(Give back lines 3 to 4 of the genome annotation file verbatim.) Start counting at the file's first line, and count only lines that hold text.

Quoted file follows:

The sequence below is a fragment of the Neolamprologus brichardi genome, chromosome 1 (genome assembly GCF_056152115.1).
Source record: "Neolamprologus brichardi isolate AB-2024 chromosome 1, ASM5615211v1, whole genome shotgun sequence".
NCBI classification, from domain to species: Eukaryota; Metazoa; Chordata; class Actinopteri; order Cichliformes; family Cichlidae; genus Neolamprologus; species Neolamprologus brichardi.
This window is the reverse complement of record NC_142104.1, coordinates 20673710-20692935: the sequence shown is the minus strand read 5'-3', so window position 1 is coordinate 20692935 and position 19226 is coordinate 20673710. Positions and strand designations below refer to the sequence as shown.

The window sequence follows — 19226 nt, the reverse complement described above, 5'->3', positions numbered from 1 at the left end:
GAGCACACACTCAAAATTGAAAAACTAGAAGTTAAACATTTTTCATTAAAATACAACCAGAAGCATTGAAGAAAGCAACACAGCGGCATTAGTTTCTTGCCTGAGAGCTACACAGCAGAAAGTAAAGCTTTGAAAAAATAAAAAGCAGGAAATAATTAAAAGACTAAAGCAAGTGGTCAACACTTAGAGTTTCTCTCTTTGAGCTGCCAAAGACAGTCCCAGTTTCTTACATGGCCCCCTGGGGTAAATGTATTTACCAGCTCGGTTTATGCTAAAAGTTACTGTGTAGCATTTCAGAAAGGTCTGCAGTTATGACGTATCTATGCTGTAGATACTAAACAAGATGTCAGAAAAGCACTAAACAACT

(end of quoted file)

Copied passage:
NCBI classification, from domain to species: Eukaryota; Metazoa; Chordata; class Actinopteri; order Cichliformes; family Cichlidae; genus Neolamprologus; species Neolamprologus brichardi.
This window is the reverse complement of record NC_142104.1, coordinates 20673710-20692935: the sequence shown is the minus strand read 5'-3', so window position 1 is coordinate 20692935 and position 19226 is coordinate 20673710. Positions and strand designations below refer to the sequence as shown.